• Create a learning story that documents a milestone in the development of one particular learner. Ask: What breakthrough was observed? What specific actions did the learner take?
  • Use hallway corkboards to display the process of an inquiry project.
  • Create individual “window” panels, using text and photographs of a project, to provide a running record of an inquiry, detailing the work and thinking of learners. These public displays spark lively discussion within the school community; they are visited by older students, who share their respect and amazement at the learning capacity of young learners.

I began my journey into documentation with baby steps, focusing on individual learning stories. Like any journeyman, I hone my skills as each day passes, encouraged by the energizing effect it has had on my practice. I come to know my students on a much deeper level, making differentiated instruction easier to achieve. I watch in awe as young children grow into strong, capable learners accustomed to sharing their thinking in open dialogue with peers and teachers. It’s a journey I plan to continue.

The processes these teachers describe can be applied at any grade level.

Amanda’s Blog

My classroom blog has a simple format, drawing attention to photos of work in progress, quotes from learners, work samples, and links to curriculum expectations,9 as well as quotes from early learning research. The learning documented is explained in family-friendly language. The blog acts as a connection between school and home and to extended families as well (I have had grandparents in Germany comment on how much they enjoy this window into their grandchild’s learning). It is an engaging way of communicating learning, and acts as a springboard for conversations among learners and family members. This, in turn, encourages oral communication, metacognition, and sharing of learning goals while strengthening the family-school relationship.

A parent reports that the blog offers a “wonderful way to get a discussion going with Ada [pseudonym] about what is happening at school. We look at it together and she talks about the activities in the photos, but she also tells us about other things that were happening ... I really think it is so worthwhile for us as parents to feel that connection to our child’s daily life at school and see the learning!” When I update the blog (about twice a week), I send parents an e-mail (with the link included) to notify them. I find these reminders keep the families checking in more often.

Knowing what to publish and how to share this documented learning is a never-ending journey. As a class, we review blog entries on the classroom television, and children are encouraged to comment and give feedback. I’ve discovered that knowing your students and taking the time to slow down and really listen to them is important. Careful listening is essential because what I might assume they are learning, thinking, or feeling could be completely different from what they have to say! Recording their words on either paper or iPad is vital. From there, experiment until you find what works for you and for your learners. I have found that the following practices work well for me:

  • Take lots of photographs.
  • Create a digital photo album for each child and sort photos of their work into their albums at the end of each day.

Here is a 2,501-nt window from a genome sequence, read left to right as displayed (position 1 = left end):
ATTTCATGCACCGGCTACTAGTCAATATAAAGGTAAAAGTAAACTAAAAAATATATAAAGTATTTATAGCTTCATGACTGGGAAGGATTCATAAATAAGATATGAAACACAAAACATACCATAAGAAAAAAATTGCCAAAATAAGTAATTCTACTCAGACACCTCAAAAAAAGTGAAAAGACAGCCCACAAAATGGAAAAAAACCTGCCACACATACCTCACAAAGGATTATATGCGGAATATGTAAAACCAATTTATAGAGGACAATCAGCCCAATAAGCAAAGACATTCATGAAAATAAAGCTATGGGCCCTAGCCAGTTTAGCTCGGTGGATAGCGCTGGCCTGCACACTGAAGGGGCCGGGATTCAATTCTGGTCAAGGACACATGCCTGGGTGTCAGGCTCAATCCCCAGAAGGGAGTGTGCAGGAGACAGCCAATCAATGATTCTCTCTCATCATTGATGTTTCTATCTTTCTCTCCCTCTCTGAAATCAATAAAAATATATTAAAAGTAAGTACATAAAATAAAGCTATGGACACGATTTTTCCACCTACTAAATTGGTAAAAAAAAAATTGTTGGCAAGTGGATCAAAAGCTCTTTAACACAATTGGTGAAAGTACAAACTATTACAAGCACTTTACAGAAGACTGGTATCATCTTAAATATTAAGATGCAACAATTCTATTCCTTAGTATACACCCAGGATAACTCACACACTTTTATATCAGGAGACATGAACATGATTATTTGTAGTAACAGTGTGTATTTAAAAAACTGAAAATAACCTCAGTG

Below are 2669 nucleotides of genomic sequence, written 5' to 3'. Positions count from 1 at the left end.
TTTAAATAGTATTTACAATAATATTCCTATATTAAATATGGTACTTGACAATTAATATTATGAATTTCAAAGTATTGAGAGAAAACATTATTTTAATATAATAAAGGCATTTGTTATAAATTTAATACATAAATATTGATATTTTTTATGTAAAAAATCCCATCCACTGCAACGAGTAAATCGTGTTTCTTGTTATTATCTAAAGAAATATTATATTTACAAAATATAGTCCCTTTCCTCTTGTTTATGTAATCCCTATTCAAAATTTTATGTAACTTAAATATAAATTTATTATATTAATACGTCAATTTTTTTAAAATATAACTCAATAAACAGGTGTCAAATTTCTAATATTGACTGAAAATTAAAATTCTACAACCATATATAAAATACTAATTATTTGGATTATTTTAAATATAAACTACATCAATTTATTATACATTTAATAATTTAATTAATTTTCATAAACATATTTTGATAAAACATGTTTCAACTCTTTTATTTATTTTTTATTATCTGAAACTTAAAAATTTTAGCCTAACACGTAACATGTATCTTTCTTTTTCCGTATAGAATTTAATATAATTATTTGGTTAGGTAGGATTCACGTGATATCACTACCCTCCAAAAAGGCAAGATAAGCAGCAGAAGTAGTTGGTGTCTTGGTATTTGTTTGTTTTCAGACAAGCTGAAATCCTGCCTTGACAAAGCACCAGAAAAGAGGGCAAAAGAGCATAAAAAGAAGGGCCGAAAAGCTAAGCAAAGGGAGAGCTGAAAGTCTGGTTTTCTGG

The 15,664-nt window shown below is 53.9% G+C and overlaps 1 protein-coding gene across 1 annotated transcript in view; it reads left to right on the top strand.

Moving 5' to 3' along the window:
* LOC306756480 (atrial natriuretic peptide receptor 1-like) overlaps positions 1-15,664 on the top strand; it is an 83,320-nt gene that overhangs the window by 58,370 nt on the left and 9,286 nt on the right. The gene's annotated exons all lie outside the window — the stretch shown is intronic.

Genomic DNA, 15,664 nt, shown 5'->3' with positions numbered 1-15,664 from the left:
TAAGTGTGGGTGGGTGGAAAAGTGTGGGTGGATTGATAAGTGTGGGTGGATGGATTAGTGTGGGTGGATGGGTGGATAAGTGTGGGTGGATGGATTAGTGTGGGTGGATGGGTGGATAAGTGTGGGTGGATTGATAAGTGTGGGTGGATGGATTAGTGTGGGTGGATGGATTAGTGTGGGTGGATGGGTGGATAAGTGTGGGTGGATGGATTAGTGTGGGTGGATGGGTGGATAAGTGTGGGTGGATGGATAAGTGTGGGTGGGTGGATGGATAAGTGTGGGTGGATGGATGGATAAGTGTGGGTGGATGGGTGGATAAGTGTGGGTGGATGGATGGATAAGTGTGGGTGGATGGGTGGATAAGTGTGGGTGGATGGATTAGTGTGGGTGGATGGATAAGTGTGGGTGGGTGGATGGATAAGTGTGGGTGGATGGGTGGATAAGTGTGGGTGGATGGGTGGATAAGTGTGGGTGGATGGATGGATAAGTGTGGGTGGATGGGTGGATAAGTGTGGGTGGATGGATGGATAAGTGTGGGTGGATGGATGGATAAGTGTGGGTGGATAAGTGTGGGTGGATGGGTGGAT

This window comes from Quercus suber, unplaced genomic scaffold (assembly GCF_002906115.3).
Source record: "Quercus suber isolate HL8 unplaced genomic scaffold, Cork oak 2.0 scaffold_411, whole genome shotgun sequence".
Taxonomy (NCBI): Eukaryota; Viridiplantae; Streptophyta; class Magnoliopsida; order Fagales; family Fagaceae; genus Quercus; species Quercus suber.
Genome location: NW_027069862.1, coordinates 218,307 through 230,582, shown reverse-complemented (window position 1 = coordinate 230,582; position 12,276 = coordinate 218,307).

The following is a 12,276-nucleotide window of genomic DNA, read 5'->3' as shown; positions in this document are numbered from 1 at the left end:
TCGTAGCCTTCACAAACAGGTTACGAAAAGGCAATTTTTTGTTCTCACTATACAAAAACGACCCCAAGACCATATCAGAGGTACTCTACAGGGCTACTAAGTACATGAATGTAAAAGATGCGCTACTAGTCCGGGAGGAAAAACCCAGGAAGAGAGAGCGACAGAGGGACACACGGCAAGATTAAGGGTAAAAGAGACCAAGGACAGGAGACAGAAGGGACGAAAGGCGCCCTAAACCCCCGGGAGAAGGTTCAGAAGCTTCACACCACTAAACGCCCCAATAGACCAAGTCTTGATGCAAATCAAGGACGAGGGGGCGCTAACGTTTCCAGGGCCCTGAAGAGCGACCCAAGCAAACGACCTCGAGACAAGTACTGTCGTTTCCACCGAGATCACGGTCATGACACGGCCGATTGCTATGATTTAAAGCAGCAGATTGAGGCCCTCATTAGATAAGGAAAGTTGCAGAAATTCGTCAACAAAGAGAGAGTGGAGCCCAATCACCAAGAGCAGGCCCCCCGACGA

• Have the children take photos of work they want to save, share or extend and tag their work so it can be identified. Print the work for them so they can write about the learning or their next steps and add it to their portfolio.
  • Create and publish learning stories using applications such as Pic Collage, to send home, post on the blog or in our learning environment (visual displays, classroom books, etc., to revisit and discuss, to send home for parent feedback).
  • Send e-mails notifying the parents about new blog posts.
  • E-mail photos of children to their parents throughout the day with small captions with their child’s quote attached.  Both children and the parents LOVE this!
  • Use applications such as Explain Everything so learners can describe their learning visually and orally. Use this during parent interviews or as assessment for and of learning.

My practice continues to evolve and grow through reflection and discussions with colleagues. I frequently visit other teachers to exchange ideas, feedback, resources, and practical advice. It’s exciting to be in the recursive cycle of inquiry and to have so many partners to share and grow with.

In Sum

Whether educators use visual displays, document panels, bulletin boards, digital portfolios, or classroom blogs, the goal is documenting and valuing learners and learning. Documentation, as viewed by Carole Anne and Amanda, is a narrative, a way of telling learners’ stories, and a way of sharing this exciting journey with the school community and families.

References

  1. Ontario Ministry of Education. (2015). Pedagogical documentation revisited: Looking at assessment and learning in new ways. Toronto, ON: Queen’s Printer for Ontario.
  2. Given, H., Kuh, L., LeeKeenan, D., Mardell, B., Redditt, S., & Twombly, S. Changing school culture: Using documentation to support collaborative inquiry. Theory into practice, 49(1), 36-46.
  3. Krechevsky, M., Mardell, B., Rivard, M., & Wilson, D. (2013). Visible learners. San Francisco, CA: Jossey-Bass.
  4. Wien, C. A., Guyevskey, V., & Berdoussis, N. (2011). Learning to document in Reggio-inspired education. Early childhood research and practice, 13(2).
  5. Rinaldi, C. (2003). The teacher as researcher. The Quarterly Periodical of the North American Reggio Emilia Alliance, 10(2), 1–4.
  6. Ritchhart, R., Church, M., & Morrison, K. (2011). Making thinking visible: How to promote engagement, understanding, and independence for all learners. San Francisco, CA: Jossey-Bass.
  7. Wood, J., & Speir, S. (2013). Assessment as attributing value: Documentation and assessment in early learning. Toronto, ON: Ministry of Education, Assessment and Policy Branch.
  8. Helm, J. H., Beneke, S., & Steinheimer, K. (2007). Windows on learning: Documenting young children’s work. New York, NY: Teachers College Press.
  9. Ontario Ministry of Education. (2015). The full-day early learning – Kindergarten program. Toronto, ON: Queen’s Printer for Ontario.